Life interrupted – the last post…maybe.

It’s the end of the year, and I’ve gotten through it.  As I write this, there have been three cases in Victoria after 61 days of no locally acquired cases, it’s concerning, and we are all on tenterhooks, hoping this doesn’t lead to another resurgence of the virus in the community.

When the year started most of Australia was on fire. So much burnt, millions of hectares; so much death and devastation. I still can’t look at most of the news coverage of the fires without feeling sick. If you believe in such things, it was an ominous start for the year to come.

On the 12 March, the World Health Organisation declared a pandemic, a week or so later, Australia closed its international borders and by equinox we were under stay at home orders. The pace of change in those first few days of the pandemic were dizzying, emotions were all over the place as you suddenly faced a whole different world to the one you knew.

The rest we know – lockdown one, a short reprieve, a second harsher lockdown in Victoria; mask wearing, hand sanitiser, being restricted to an hour a day outside, having to stay within five kilometres from your home, Dan’s daily presser and through it all a sick feeling in your stomach that maybe, just maybe this was going to lead to something worse.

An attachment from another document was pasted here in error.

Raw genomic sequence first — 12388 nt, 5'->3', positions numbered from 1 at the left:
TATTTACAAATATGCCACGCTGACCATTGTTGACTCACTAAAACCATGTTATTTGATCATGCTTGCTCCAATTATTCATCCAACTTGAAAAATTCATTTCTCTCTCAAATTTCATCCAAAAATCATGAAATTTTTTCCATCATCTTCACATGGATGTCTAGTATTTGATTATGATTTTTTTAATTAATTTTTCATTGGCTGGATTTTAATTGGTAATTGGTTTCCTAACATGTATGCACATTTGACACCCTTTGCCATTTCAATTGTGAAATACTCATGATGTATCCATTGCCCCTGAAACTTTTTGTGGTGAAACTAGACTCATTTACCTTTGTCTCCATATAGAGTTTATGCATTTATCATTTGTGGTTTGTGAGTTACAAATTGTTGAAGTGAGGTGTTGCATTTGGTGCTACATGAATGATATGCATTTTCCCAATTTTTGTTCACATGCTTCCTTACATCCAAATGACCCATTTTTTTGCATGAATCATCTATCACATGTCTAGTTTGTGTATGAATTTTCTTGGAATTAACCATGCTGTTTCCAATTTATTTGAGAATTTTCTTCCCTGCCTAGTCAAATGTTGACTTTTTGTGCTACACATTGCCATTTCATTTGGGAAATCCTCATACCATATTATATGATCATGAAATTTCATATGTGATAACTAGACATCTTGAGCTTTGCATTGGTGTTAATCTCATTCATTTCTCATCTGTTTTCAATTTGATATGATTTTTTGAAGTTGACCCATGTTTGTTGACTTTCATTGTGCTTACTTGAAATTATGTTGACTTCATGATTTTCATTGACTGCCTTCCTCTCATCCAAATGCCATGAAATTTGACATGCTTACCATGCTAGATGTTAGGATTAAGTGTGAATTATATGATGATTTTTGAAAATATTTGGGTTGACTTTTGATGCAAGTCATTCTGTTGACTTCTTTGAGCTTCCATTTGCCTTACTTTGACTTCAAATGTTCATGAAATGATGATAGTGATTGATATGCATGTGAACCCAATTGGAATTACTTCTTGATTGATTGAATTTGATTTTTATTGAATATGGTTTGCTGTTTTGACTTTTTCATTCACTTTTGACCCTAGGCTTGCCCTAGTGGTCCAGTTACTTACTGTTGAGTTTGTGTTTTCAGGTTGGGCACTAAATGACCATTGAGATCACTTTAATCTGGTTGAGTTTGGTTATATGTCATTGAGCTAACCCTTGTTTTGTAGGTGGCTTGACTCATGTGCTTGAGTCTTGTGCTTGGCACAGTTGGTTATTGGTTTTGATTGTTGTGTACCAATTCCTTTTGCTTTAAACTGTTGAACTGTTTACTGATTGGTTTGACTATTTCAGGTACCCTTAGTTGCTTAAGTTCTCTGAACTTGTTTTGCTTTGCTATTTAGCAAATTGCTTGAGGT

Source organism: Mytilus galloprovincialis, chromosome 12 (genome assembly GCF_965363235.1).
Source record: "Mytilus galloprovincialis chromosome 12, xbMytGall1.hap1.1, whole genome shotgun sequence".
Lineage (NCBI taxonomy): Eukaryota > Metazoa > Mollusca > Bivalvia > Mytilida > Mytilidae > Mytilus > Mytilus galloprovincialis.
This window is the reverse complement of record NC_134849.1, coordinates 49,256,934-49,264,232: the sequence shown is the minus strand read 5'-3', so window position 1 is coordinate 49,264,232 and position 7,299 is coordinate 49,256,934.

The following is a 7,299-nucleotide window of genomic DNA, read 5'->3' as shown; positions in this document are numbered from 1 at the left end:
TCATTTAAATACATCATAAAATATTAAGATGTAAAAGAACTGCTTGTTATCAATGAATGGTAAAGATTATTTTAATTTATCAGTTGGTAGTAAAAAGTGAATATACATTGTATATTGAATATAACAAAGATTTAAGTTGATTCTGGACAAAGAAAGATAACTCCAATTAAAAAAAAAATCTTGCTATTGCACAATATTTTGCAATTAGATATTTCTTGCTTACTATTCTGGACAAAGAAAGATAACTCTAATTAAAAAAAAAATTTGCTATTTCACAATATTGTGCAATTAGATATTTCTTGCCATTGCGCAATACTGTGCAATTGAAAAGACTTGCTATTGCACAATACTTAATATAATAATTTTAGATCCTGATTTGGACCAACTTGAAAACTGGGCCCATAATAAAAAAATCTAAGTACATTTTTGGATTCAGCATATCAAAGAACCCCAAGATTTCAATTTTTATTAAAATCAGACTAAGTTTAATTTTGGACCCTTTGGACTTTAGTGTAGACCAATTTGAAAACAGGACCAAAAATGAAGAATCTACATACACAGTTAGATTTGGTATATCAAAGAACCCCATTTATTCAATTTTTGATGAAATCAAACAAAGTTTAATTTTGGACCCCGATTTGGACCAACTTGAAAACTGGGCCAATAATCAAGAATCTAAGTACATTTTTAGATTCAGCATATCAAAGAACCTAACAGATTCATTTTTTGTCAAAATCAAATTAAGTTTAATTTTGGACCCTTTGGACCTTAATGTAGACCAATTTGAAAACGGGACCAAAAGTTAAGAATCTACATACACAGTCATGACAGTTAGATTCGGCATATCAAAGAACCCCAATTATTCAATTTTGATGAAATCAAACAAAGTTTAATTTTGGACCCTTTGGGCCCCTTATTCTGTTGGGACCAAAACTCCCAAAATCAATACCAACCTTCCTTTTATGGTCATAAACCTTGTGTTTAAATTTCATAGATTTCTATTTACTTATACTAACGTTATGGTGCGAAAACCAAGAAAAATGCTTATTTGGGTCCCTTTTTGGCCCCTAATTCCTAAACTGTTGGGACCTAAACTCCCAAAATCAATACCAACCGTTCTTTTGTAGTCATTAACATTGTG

All in all for us to survive this year has been nothing short of a miracle.

It’s always good to do a bit of a reflection at the end of the year. What happened, what are you proud of, what did you learn and so on. But this year, there’s almost too much to process, my thoughts lack clarity about how to even begin to understand 2020.

And maybe that’s ok. This year has been something of a roller-coaster so lack of clear insight into what you learnt or felt isn’t that surprising. There have been a few thoughts swirling around mostly about work, which I’ve tried to articulate below.

-I don’t like working from home but don’t want to go back to one-and-a-half hour travel twice a day either.

-Replacing a repository during a global pandemic is like one of the Labours of Hercules. It was so difficult, and I have very complicated feelings about the value of it and my role in it. We lost key staff during the project and there was a huge emotional cost involved in just getting it done.

-Libraries are not good at tech projects. I’ve been involved in multiple tech projects in different library sectors and libraries really aren’t good at them. The issue is lack of adequate resourcing – often libraries are trying to do them on the cheap, meaning that no extra budget and trying to do complex projects as part of everyday work. There’s also a top down approach to project management ie senior leaders deciding the project means they are not adequately scoped or the complexities understood before go ahead is given.